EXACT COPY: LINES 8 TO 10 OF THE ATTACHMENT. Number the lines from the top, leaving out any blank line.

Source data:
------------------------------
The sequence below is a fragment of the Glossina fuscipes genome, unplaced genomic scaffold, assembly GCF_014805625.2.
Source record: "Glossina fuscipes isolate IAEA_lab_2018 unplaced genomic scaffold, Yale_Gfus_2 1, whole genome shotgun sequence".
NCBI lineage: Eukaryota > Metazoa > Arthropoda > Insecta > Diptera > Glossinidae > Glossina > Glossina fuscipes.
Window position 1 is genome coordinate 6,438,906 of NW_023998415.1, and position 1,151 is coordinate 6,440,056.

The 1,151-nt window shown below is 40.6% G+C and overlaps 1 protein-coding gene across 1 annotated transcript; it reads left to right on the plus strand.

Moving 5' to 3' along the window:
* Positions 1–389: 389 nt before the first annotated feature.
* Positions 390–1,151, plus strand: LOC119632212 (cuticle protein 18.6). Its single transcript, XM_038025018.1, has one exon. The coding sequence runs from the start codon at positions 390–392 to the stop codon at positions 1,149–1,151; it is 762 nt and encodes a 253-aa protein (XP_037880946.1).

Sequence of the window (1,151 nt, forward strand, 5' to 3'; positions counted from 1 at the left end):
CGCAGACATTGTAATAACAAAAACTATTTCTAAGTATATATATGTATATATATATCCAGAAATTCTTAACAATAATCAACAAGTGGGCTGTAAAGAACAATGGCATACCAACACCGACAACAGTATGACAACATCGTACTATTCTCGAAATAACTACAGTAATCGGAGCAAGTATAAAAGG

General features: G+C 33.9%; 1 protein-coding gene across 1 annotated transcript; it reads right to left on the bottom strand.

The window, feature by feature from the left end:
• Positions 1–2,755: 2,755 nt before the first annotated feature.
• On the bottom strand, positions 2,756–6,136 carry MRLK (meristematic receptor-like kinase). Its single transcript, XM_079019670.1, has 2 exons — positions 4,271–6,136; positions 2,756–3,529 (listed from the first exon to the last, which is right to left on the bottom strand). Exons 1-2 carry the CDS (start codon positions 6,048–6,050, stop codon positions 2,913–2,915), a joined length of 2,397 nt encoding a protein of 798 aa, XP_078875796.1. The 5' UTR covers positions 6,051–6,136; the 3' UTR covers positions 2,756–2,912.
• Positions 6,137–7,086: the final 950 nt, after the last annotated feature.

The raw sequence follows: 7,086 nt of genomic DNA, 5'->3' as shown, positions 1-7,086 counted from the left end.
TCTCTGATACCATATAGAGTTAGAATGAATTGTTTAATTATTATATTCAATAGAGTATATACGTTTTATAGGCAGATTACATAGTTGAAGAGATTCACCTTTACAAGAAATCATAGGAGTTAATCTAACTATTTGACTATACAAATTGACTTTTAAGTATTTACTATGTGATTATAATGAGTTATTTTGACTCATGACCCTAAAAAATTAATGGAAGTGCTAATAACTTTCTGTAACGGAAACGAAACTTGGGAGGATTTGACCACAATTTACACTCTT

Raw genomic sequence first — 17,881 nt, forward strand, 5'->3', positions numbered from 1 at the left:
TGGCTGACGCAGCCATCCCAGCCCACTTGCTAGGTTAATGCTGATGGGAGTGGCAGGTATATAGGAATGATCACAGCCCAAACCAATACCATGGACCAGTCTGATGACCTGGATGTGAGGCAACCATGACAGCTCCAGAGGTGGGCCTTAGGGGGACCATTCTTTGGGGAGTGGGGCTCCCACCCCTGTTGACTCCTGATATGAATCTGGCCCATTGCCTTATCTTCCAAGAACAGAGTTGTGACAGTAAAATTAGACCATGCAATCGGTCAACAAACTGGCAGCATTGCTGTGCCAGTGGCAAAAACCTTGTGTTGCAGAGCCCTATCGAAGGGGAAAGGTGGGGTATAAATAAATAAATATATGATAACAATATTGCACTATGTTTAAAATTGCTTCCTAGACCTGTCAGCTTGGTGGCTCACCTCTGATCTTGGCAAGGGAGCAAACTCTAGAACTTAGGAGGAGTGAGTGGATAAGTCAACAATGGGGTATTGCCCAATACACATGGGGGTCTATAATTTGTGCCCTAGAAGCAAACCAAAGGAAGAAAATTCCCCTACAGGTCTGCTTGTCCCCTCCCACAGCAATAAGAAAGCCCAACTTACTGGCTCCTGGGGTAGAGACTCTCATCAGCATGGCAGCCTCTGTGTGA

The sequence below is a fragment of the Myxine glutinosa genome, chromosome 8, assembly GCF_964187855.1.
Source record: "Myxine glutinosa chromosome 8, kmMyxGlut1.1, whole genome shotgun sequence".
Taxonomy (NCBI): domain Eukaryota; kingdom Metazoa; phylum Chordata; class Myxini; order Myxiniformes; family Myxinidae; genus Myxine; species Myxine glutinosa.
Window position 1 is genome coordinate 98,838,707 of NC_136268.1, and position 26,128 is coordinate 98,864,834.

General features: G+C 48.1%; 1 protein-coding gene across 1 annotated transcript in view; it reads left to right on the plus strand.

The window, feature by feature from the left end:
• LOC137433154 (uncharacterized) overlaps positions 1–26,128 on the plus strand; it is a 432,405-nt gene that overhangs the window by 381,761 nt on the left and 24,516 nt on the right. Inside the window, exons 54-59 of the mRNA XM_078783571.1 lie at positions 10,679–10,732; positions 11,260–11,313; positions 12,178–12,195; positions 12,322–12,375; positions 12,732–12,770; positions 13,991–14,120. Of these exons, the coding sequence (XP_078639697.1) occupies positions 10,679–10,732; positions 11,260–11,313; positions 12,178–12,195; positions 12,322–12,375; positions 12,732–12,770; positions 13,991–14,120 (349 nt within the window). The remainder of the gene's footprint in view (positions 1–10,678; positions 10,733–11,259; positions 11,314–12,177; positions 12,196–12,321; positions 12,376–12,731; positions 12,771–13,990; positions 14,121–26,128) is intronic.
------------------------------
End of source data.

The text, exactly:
* Positions 390–1,151, plus strand: LOC119632212 (cuticle protein 18.6). Its single transcript, XM_038025018.1, has one exon. The coding sequence runs from the start codon at positions 390–392 to the stop codon at positions 1,149–1,151; it is 762 nt and encodes a 253-aa protein (XP_037880946.1).

Sequence of the window (1,151 nt, forward strand, 5' to 3'; positions counted from 1 at the left end):
CGCAGACATTGTAATAACAAAAACTATTTCTAAGTATATATATGTATATATATATCCAGAAATTCTTAACAATAATCAACAAGTGGGCTGTAAAGAACAATGGCATACCAACACCGACAACAGTATGACAACATCGTACTATTCTCGAAATAACTACAGTAATCGGAGCAAGTATAAAAGG